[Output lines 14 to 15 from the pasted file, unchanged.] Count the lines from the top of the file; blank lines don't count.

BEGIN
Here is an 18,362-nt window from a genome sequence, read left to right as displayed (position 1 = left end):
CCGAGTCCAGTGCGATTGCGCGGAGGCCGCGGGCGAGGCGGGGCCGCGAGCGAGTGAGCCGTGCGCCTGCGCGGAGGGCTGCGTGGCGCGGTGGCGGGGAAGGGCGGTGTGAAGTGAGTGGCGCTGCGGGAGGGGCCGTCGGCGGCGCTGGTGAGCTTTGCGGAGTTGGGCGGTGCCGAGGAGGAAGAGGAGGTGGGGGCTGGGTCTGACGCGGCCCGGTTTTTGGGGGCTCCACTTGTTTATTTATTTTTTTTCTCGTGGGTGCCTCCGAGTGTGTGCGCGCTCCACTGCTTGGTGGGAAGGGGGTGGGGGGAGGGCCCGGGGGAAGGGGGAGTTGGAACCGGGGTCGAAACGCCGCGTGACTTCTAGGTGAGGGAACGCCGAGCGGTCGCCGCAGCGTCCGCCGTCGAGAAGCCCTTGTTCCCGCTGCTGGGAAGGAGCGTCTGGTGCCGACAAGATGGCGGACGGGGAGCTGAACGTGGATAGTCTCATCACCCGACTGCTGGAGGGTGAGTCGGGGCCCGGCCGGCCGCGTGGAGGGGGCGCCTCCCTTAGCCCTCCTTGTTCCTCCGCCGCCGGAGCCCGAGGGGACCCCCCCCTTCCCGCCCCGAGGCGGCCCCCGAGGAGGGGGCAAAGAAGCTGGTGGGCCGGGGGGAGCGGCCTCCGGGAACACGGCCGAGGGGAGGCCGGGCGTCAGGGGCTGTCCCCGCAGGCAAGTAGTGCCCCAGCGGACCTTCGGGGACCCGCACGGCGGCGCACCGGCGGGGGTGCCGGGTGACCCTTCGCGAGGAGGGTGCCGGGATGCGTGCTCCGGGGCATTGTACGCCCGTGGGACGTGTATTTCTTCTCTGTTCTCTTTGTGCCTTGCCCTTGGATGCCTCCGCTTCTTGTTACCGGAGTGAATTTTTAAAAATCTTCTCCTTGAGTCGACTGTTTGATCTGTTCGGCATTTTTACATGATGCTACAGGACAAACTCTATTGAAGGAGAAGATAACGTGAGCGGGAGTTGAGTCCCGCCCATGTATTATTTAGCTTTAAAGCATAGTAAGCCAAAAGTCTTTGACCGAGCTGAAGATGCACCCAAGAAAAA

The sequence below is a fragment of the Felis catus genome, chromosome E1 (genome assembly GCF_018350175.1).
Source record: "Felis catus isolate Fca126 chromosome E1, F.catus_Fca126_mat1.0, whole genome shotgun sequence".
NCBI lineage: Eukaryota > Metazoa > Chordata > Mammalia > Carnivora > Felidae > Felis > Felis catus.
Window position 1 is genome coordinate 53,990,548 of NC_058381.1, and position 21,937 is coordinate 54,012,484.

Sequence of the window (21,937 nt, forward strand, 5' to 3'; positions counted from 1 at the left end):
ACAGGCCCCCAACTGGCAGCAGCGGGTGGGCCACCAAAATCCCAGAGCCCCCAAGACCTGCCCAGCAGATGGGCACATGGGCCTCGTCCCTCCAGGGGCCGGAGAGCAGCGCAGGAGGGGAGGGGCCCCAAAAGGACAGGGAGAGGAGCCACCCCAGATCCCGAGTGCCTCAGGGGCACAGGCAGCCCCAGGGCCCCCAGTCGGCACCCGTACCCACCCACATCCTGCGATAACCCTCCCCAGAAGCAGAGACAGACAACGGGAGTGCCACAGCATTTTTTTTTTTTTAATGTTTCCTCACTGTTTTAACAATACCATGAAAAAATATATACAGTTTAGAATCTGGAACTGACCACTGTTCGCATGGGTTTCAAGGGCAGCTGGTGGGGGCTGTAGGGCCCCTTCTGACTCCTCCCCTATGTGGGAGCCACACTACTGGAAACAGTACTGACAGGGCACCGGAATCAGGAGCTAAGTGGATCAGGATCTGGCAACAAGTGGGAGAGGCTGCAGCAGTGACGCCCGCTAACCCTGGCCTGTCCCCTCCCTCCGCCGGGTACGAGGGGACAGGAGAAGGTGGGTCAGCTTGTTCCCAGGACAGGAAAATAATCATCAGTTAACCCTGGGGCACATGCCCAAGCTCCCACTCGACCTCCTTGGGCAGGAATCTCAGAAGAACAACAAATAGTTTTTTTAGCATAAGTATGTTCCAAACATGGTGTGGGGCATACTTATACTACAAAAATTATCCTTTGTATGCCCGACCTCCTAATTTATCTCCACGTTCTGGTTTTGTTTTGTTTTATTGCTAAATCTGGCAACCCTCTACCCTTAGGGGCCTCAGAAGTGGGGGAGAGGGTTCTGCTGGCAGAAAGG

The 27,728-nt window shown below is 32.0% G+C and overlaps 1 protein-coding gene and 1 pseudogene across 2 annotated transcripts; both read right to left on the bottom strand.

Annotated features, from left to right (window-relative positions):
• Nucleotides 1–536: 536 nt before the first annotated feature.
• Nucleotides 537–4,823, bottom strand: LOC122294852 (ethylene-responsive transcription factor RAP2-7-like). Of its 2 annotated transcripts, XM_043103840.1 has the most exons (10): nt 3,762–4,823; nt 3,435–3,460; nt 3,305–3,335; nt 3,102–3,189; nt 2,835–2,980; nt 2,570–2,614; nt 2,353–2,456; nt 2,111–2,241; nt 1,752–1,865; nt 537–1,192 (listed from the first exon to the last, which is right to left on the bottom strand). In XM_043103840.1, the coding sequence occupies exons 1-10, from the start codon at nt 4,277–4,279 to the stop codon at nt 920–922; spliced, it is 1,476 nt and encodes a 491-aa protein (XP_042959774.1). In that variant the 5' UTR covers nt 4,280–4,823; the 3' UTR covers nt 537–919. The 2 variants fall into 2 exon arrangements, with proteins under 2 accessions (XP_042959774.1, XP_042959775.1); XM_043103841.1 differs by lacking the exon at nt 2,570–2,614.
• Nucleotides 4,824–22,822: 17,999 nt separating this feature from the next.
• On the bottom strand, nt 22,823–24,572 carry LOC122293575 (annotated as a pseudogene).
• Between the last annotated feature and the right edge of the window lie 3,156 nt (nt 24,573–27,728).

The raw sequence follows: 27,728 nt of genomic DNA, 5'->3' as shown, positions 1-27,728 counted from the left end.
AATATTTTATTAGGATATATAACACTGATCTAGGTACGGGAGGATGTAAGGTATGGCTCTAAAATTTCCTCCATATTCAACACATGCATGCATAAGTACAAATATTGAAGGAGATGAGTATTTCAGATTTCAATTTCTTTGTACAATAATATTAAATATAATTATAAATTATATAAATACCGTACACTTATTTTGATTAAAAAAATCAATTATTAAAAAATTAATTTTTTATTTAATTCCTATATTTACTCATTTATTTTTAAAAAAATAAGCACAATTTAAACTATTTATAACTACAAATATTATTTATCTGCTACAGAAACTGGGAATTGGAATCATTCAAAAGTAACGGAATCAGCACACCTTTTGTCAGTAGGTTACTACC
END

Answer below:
• On the bottom strand, nt 22,823–24,572 carry LOC122293575 (annotated as a pseudogene).
• Between the last annotated feature and the right edge of the window lie 3,156 nt (nt 24,573–27,728).